M.J. Entertainment must satisfy three requirements to establish standing under Article III. See, e.g., Friends of the Earth, Inc. v. Laidlaw Envtl. Servs. (TOC), Inc., 528 U.S. 167, 180-81 (2000). First, it must demonstrate that it has "suffered an `injury in fact' that is (a) concrete and particularized and (b) actual or imminent, not conjectural or hypothetical." Id. Second, it must establish "causation — a `fairly . . . trace [able]' connection between the alleged injury in fact and the alleged conduct of the defendant." Vermont Agency of Natural Res. v. U.S. ex rel. Stevens, 529 U.S. 765, 771 (2000). Third, it must demonstrate that it "is likely, as opposed to merely speculative, that the injury will be redressed by a favorable decision." Laidlaw Envtl. Servs., 528 U.S. at 180-81. "These requirements together constitute the `irreducible constitutional minimum' of standing, which is an `essential and unchanging part' of Article III's case-or-controversy requirement." Vermont Agency of Natural Resources, 529 U.S. at 771 (citing Lujan v. Defenders of Wildlife, 504 U.S. 555, 559-60 (1992)).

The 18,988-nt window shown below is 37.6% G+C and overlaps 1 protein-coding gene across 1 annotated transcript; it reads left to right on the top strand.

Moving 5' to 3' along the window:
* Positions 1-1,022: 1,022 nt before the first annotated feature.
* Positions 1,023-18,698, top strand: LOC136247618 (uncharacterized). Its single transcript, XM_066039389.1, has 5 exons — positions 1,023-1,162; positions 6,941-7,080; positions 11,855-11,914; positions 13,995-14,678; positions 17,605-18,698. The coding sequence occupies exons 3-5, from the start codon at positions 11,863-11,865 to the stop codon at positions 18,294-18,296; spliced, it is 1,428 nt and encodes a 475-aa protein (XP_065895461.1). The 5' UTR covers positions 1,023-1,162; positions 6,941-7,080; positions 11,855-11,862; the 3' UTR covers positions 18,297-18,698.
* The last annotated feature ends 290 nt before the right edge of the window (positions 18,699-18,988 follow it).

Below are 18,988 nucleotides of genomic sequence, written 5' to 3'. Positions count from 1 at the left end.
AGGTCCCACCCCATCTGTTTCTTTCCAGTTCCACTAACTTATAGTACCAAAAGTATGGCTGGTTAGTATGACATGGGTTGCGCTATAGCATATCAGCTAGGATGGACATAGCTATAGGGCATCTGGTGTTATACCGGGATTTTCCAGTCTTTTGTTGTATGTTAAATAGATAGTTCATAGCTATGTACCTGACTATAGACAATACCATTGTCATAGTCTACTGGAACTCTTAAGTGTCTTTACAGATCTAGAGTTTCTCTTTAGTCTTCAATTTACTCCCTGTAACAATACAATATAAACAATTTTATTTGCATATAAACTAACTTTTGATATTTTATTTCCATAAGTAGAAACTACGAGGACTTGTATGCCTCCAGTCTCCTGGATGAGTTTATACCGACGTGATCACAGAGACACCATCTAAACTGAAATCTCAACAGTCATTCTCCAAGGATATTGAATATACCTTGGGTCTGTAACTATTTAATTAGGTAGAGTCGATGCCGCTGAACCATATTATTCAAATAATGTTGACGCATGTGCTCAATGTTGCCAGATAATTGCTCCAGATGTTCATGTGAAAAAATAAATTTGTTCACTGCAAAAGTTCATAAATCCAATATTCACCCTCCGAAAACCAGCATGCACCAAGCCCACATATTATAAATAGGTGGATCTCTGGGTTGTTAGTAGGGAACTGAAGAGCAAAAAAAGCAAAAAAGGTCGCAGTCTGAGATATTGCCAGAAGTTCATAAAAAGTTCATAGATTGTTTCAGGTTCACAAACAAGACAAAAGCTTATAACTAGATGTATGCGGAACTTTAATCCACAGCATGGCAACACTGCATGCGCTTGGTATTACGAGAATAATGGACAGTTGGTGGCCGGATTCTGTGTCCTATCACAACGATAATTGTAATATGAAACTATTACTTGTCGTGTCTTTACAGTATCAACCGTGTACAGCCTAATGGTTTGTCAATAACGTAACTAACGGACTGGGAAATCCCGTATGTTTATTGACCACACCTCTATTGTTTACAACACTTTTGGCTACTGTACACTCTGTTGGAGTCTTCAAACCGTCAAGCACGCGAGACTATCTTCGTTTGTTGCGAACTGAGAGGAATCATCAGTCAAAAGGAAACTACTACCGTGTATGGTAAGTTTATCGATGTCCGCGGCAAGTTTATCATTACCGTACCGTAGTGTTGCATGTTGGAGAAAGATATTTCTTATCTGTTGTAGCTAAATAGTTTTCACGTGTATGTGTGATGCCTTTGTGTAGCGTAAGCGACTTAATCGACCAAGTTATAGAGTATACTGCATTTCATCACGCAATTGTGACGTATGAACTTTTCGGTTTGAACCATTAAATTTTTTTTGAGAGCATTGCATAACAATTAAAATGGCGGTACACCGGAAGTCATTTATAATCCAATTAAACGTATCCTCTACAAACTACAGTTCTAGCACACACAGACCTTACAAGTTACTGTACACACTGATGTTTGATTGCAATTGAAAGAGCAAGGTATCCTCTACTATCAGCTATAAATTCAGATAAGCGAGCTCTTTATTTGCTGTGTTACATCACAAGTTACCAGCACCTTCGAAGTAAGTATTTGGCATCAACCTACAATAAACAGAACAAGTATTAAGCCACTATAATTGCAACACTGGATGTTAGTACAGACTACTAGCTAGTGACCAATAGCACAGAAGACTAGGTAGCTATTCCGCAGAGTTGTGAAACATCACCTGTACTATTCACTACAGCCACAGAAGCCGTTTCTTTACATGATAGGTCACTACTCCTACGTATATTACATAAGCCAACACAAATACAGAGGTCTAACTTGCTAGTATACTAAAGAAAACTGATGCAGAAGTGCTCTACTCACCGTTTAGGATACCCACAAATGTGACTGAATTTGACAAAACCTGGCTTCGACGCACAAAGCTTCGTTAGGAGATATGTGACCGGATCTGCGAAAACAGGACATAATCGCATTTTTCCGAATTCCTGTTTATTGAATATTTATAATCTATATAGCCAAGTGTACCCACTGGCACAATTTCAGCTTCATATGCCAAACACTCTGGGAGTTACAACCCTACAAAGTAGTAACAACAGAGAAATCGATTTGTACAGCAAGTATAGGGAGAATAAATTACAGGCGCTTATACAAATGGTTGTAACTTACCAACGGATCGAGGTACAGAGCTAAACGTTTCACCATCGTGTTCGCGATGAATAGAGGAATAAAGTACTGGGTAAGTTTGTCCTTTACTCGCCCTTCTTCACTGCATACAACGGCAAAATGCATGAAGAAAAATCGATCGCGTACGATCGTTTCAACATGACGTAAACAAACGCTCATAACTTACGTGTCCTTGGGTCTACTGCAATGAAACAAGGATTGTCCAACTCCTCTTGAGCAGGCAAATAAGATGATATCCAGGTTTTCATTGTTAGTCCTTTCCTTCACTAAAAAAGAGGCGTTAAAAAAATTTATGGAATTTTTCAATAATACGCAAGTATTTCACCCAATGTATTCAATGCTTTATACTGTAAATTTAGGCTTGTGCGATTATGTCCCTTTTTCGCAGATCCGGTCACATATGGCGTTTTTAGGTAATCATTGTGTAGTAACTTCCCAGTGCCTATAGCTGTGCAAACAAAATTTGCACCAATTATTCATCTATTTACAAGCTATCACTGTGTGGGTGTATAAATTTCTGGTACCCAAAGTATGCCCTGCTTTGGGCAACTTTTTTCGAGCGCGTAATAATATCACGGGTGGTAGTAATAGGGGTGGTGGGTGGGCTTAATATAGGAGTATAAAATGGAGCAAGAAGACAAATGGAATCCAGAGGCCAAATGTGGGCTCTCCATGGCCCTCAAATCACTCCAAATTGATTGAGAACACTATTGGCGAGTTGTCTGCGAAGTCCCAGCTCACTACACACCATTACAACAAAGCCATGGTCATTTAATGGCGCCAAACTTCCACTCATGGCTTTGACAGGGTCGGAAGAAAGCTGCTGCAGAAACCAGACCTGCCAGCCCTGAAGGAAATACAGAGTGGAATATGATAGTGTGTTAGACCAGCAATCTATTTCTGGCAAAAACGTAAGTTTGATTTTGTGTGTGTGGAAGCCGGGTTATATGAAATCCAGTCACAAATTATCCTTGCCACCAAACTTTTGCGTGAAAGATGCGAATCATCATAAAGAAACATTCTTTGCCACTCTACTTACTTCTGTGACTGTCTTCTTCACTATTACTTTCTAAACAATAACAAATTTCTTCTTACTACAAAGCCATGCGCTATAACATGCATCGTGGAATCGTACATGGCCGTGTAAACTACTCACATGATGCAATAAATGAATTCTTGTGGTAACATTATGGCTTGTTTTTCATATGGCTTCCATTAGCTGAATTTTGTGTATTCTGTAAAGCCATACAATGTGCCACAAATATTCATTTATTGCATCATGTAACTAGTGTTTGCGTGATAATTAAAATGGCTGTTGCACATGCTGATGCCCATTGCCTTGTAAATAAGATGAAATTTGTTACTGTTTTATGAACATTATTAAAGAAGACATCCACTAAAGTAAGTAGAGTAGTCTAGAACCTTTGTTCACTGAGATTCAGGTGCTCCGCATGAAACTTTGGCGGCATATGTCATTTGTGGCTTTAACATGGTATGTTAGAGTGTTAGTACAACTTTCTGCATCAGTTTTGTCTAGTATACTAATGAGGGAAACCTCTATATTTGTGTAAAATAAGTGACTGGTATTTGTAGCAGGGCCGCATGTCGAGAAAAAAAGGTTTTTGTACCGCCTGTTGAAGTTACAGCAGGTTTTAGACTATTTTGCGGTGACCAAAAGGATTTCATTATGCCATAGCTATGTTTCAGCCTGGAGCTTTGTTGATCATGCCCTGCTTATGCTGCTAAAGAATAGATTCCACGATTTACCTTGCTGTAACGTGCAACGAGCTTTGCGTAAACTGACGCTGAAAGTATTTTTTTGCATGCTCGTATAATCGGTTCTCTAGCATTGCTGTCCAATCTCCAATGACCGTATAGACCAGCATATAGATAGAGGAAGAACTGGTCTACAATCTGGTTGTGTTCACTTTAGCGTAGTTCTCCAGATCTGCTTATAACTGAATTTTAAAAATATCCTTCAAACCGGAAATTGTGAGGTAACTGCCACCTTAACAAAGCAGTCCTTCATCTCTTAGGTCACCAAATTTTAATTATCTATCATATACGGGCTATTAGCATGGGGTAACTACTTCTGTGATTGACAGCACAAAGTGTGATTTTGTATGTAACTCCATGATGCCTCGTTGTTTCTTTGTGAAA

In addition to this constitutional minimum, standing also encompasses certain4 "prudential" requirements that the Supreme Court has developed "on its own accord and applied in a more discretionary fashion as rules of judicial `self-restraint' further to protect, to the extent necessary under the circumstances, the purpose of Article III." Sullivan v. Syracuse Hous. Auth., 962 F.2d 1101, 1106 2d 1992). "Pursuant to the doctrine of prudential standing, a court must ask whether a plaintiff's claim rests on the legal rights of a third party, asserts only a generalized grievance, or asserts a claim that falls outside the zone of interests protected by the legal provision invoked." Center for Reproductive Law and Policy v. Bush, 304 F.3d 183, 196 (2d Cir. 2002).

B. Plaintiff Has Standing to Prosecute Count I

1. The Substantive Claim